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Human molecular genetics

Mild congenital muscular dystrophy in two patients with an internally deleted laminin alpha2-chain.


PMID 9158149

Abstract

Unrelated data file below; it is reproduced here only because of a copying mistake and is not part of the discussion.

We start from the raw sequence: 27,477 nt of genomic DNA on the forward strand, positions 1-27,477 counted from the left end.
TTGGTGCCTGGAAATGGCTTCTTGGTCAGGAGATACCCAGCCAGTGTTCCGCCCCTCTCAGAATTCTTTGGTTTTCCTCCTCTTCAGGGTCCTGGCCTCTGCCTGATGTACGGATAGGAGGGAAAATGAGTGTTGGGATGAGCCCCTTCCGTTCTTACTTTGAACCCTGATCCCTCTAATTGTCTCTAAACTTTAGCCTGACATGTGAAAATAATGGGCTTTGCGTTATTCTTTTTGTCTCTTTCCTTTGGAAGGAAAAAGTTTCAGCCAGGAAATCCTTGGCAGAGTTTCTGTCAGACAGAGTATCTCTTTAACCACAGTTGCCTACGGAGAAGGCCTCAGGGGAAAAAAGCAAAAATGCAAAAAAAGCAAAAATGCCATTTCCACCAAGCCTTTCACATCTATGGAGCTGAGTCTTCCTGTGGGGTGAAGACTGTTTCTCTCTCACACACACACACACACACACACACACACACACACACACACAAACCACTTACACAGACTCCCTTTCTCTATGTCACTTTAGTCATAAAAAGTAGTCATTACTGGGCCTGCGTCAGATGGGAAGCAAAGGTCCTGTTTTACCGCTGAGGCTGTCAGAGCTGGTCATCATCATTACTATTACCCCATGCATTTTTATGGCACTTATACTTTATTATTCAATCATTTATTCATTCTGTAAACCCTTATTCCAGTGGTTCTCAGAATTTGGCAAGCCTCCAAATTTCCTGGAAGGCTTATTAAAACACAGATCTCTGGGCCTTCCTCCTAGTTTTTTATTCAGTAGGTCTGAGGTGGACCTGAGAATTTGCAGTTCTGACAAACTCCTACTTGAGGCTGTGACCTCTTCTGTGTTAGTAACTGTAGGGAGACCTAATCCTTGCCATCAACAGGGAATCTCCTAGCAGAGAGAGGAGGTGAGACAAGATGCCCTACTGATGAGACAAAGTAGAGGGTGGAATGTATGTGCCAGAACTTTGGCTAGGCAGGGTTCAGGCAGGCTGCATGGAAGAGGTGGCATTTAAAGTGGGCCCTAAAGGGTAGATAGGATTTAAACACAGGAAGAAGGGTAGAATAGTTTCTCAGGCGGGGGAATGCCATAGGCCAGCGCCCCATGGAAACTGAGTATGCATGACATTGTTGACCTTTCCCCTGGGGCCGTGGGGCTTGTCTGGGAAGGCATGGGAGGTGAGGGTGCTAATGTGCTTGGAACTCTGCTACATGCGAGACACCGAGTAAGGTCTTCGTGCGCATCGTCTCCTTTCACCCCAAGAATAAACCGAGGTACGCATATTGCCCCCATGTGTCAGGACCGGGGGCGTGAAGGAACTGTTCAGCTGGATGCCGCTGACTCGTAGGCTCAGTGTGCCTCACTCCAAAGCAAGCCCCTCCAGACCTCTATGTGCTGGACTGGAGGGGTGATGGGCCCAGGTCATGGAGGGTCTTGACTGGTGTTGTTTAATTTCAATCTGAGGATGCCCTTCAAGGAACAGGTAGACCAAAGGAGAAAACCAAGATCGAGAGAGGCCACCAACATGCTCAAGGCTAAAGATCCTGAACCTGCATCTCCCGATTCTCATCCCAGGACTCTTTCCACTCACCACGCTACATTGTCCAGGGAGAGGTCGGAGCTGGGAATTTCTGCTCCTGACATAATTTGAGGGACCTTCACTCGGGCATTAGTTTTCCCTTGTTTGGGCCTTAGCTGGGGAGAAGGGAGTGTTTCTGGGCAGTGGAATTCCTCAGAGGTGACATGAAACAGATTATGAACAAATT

Congenital muscular dystrophy (CMD) is a group of clinically and genetically heterogeneous disorders inherited in an autosomal recessive mode. The alpha2-chain of laminin-2 (previously called merosin) has been shown by immunohistochemical and genetic analyses to be implicated in the pathogenesis of the 'classic' form of CMD. In the 'merosin-deficient' subgroup, which represents about half of the cases, more definite evidence of the involvement of the laminin alpha2-chain has recently been reported with the identification of mutations in the gene encoding the alpha2-chain of laminin 2 (LAMA2) in CMD patients. Here we report on two siblings from a consanguineous family expressing an internally deleted laminin alpha2-chain as a result of a splice site mutation in the LAMA2 gene which causes the splicing of exon 25. The predicted protein lacks 63 amino acids in domain IVa which forms a globular structure on the short arm of the alpha2-chain. Interestingly, these patients appear mildly affected compared to others who completely lack this protein. This situation presents a striking analogy with Becker muscular dystrophy, where in-frame deletions in the dystrophin gene result in the expression of a semi-functional protein and lead to a mild phenotype.